Below is the initial report on Sund’s appointment published Friday, April 30.


After months of negotiating with applicants interested in the city of San Clemente’s chief executive position, councilmembers next week are slated to promote Erik Sund from his role as acting city manager to the official head of the city.

In a special closed session Thursday, April 29, the council voted to offer Sund the job under a three-year contract with a base salary just shy of $250,000, according to the city, which released the draft agreement on Friday afternoon, April 30.

“Erik Sund has proven himself to be quite capable handling all issues in our city, including those that are currently very important, such as the toll road and supporting our business community and residents while leading our city through the pandemic,” Mayor Kathy Ward said in a prepared statement.

Next week’s anticipated vote to approve the contract, which is unlikely to be by unanimous consent, would conclude a roughly 15-month recruitment that followed then-City Manager James Makshanoff’s announced departure in December 2019.

Sund, who took on the position of city manager in an acting capacity last June while the council delayed its search for Makshanoff’s permanent replacement until this past winter, was first hired as the assistant city manager in late 2013.

“We have decided Mr. Sund knows our city and the issues we are facing, and  he is the best candidate to lead our city going forward,” Ward added in her statement.

Erik Sund, pictured here on behalf of the city accepting a check from PierPride President Eileen Kawas in August 2020, is slated to be named the city of San Clemente’s next city manager on Tuesday, May 4. Photo: Shawn Raymundo

Dan Bane, the city’s former mayor who resigned from the council a year ago this month, had contracted Bob Murray & Associates to lead the recruitment efforts. In the interim, the council at the time appointed Robert Dunek as the acting city manager with Sund continuing as his deputy.

However, a divided council, resulting from Bane’s departure, coupled with the impacts of the pandemic created setbacks in the city manager search, which exceeded the term limit of Dunek’s six-month contract.

Amid the global pandemic, Dunek had a rocky tenure as he was faced with making unpopular decisions—some of which would later cost him a contract extension. The council, in a 2-0-2 vote last June, let Dunek go by rejecting an extension to his contract, and installed Sund to take his place as interim city manager.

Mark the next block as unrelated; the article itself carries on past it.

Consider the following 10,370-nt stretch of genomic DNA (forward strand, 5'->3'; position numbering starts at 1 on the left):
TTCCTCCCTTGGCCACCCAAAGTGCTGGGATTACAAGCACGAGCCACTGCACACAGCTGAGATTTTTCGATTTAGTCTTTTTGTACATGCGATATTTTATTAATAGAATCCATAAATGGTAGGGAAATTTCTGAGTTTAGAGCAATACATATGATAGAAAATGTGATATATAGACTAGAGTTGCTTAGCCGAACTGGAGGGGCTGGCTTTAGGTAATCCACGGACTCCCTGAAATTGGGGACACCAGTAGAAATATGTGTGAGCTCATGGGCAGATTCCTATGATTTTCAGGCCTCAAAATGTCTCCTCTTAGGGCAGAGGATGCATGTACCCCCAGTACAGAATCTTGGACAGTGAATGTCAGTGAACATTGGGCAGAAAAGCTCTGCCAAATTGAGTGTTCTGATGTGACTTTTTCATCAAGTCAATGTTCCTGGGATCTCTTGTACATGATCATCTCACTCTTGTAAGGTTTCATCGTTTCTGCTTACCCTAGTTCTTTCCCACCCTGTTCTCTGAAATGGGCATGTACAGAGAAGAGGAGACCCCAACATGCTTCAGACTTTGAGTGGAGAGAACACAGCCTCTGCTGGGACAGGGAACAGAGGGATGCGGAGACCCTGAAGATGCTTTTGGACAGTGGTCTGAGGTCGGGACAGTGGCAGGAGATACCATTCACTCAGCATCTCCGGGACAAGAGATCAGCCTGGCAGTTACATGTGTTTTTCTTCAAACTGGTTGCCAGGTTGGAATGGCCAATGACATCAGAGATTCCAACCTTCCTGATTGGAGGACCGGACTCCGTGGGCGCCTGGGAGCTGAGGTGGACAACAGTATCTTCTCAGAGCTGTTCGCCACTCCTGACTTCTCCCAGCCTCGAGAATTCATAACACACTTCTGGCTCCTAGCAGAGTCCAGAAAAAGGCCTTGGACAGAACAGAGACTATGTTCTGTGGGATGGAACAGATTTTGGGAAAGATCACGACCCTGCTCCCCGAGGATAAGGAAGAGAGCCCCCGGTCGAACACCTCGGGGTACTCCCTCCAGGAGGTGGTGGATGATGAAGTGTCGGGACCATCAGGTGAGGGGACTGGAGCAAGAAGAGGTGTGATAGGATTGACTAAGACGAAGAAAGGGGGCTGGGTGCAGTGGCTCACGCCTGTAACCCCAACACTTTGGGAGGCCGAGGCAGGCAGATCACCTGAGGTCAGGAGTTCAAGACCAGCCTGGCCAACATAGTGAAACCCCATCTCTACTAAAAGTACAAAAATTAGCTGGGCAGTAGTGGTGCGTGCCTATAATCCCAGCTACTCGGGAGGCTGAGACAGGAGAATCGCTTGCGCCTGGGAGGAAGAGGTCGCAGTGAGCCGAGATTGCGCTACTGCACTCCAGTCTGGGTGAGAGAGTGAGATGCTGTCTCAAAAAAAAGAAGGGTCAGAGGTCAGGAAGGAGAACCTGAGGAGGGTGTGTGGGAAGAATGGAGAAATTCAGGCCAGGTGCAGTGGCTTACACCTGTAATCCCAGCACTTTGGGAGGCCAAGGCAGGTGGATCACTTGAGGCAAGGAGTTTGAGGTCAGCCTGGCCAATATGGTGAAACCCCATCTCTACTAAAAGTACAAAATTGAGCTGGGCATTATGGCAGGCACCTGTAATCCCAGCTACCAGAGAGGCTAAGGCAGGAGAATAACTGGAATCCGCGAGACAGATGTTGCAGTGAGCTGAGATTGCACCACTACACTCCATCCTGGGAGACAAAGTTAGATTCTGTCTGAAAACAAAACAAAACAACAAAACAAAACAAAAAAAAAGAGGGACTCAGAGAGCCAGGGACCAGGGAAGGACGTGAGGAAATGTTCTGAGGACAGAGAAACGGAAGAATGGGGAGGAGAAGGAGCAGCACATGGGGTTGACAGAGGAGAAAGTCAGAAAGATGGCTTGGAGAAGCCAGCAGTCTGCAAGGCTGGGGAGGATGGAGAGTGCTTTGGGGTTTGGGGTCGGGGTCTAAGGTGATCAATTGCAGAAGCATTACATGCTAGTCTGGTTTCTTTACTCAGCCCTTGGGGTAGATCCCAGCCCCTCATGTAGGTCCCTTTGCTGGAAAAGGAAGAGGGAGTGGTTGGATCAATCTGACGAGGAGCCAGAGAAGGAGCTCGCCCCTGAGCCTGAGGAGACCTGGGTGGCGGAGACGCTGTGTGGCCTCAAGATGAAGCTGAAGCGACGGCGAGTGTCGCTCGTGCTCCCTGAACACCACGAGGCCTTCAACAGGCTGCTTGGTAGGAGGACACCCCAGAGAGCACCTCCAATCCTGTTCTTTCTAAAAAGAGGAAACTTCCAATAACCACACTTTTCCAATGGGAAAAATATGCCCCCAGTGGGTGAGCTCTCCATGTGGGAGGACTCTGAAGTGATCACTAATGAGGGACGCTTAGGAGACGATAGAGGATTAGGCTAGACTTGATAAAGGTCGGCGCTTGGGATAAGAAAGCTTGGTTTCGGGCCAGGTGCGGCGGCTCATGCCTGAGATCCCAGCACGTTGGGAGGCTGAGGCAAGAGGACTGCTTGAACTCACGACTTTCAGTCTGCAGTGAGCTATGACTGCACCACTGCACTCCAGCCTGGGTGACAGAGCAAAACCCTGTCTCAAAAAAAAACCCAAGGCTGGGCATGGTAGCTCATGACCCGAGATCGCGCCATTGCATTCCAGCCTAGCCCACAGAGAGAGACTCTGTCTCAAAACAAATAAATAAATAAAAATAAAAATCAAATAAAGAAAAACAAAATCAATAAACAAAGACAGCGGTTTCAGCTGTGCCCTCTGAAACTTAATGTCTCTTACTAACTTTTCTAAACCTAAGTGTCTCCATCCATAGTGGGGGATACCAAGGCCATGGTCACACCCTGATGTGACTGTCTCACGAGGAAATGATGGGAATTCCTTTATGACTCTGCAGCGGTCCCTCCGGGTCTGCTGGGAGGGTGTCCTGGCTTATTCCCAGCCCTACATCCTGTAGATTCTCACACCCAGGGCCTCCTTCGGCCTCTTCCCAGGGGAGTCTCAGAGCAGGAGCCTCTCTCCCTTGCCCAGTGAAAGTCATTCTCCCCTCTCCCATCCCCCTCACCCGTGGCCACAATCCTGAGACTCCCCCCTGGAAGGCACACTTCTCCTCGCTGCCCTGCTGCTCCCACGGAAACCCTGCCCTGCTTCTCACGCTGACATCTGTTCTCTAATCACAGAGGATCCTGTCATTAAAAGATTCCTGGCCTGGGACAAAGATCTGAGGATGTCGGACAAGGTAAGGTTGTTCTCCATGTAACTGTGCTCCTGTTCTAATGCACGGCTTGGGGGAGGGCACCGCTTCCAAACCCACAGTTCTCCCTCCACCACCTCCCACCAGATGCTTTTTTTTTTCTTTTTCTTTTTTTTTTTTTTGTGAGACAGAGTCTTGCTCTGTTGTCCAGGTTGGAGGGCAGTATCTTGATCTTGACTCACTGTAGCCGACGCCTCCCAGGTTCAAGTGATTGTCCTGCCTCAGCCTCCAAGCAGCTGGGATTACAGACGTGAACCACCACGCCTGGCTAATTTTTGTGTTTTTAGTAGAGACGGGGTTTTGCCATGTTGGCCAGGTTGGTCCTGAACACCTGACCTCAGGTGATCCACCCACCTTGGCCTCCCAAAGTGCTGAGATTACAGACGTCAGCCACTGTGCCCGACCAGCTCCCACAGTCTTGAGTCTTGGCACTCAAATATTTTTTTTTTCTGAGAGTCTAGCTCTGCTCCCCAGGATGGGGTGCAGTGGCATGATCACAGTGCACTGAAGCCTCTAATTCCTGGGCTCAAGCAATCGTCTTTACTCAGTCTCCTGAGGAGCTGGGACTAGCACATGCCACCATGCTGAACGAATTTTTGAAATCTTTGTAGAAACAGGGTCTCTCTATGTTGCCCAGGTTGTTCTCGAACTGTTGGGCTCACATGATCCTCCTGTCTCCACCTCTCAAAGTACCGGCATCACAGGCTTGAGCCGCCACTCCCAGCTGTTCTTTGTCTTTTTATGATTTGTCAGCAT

Around the same time, Councilmember Laura Ferguson—who had been the acting mayor—publicized the council’s inability to move forward with interviewing candidates for the city manager job because of another impasse between the elected officials.

Discussions on the recruitment process didn’t resume in earnest until this past December, after newly elected councilmembers were sworn in, filling out every seat on the dais. Since then, the council had met numerous times in special closed sessions to negotiate with applicants.

When the council meets on Tuesday, May 4, it’s unlikely that all five councilmembers will vote in Sund’s favor. Ferguson, in particular, has clashed with Sund publicly including during a July 2020 meeting when she acknowledged there had been “bad blood” between the two stemming from her time as the city’s public information officer.

On Friday, Ferguson emphasized that it’s her responsibility as an elected official to “always place the best interest of the community and city organizations first and I will not settle for less.”

Asked how she intends to vote next week, Ferguson noted that while her thoughts on Sund’s work as a city official have been on display, she intends to remain open to the public’s comments during the upcoming meeting.

“I think it’s pretty obvious that I have not been particularly pleased with the performance of this individual,” she said. “However, I will listen to all the public comments and I expect there will be some for this item.”

As of this posting, Sund was not immediately available to respond to a request seeking comment.

The public session of the council’s May 4 meeting is scheduled for 6 p.m.

Editor’s Note: This story has been updated to include comments from Mayor Kathy Ward and correct a quote from Councilmember Laura Ferguson. An additional update was made to provide further context regarding Robert Dunek’s contraction extension.

SR_1Shawn Raymundo
Shawn Raymundo is the city editor for the San Clemente Times. He graduated from Arizona State University with a bachelor’s degree in Global Studies. Before joining Picket Fence Media, he worked as the government accountability reporter for the Pacific Daily News in the U.S. territory of Guam. Follow him on Twitter @ShawnzyTsunami and follow San Clemente Times @SCTimesNews.